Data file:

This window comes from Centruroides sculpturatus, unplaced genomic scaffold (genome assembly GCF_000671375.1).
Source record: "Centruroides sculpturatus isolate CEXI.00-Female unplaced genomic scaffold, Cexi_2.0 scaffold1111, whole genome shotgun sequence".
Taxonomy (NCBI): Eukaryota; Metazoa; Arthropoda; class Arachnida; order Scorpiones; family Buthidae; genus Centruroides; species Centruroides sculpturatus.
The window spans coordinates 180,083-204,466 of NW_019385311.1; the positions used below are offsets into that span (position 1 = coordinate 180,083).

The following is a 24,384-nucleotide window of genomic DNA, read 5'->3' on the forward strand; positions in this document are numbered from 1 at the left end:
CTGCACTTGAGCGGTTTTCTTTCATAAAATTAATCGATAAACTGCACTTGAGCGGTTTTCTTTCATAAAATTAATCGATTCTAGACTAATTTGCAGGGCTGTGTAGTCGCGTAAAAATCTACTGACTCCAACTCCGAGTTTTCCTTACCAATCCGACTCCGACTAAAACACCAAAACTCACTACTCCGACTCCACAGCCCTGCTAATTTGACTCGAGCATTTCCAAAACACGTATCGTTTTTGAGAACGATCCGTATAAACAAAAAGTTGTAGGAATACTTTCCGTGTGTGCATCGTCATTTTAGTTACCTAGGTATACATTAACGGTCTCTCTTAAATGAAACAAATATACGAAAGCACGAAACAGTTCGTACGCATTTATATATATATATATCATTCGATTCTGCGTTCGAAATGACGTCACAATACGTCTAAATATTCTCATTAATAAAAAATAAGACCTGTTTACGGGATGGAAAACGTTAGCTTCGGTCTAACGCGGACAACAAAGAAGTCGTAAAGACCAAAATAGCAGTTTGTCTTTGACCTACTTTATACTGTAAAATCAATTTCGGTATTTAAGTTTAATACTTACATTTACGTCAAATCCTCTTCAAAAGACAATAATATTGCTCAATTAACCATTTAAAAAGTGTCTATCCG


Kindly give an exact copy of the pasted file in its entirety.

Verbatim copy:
This window comes from Centruroides sculpturatus, unplaced genomic scaffold (genome assembly GCF_000671375.1).
Source record: "Centruroides sculpturatus isolate CEXI.00-Female unplaced genomic scaffold, Cexi_2.0 scaffold1111, whole genome shotgun sequence".
Taxonomy (NCBI): Eukaryota; Metazoa; Arthropoda; class Arachnida; order Scorpiones; family Buthidae; genus Centruroides; species Centruroides sculpturatus.
The window spans coordinates 180,083-204,466 of NW_019385311.1; the positions used below are offsets into that span (position 1 = coordinate 180,083).

The following is a 24,384-nucleotide window of genomic DNA, read 5'->3' on the forward strand; positions in this document are numbered from 1 at the left end:
CTGCACTTGAGCGGTTTTCTTTCATAAAATTAATCGATAAACTGCACTTGAGCGGTTTTCTTTCATAAAATTAATCGATTCTAGACTAATTTGCAGGGCTGTGTAGTCGCGTAAAAATCTACTGACTCCAACTCCGAGTTTTCCTTACCAATCCGACTCCGACTAAAACACCAAAACTCACTACTCCGACTCCACAGCCCTGCTAATTTGACTCGAGCATTTCCAAAACACGTATCGTTTTTGAGAACGATCCGTATAAACAAAAAGTTGTAGGAATACTTTCCGTGTGTGCATCGTCATTTTAGTTACCTAGGTATACATTAACGGTCTCTCTTAAATGAAACAAATATACGAAAGCACGAAACAGTTCGTACGCATTTATATATATATATATCATTCGATTCTGCGTTCGAAATGACGTCACAATACGTCTAAATATTCTCATTAATAAAAAATAAGACCTGTTTACGGGATGGAAAACGTTAGCTTCGGTCTAACGCGGACAACAAAGAAGTCGTAAAGACCAAAATAGCAGTTTGTCTTTGACCTACTTTATACTGTAAAATCAATTTCGGTATTTAAGTTTAATACTTACATTTACGTCAAATCCTCTTCAAAAGACAATAATATTGCTCAATTAACCATTTAAAAAGTGTCTATCCG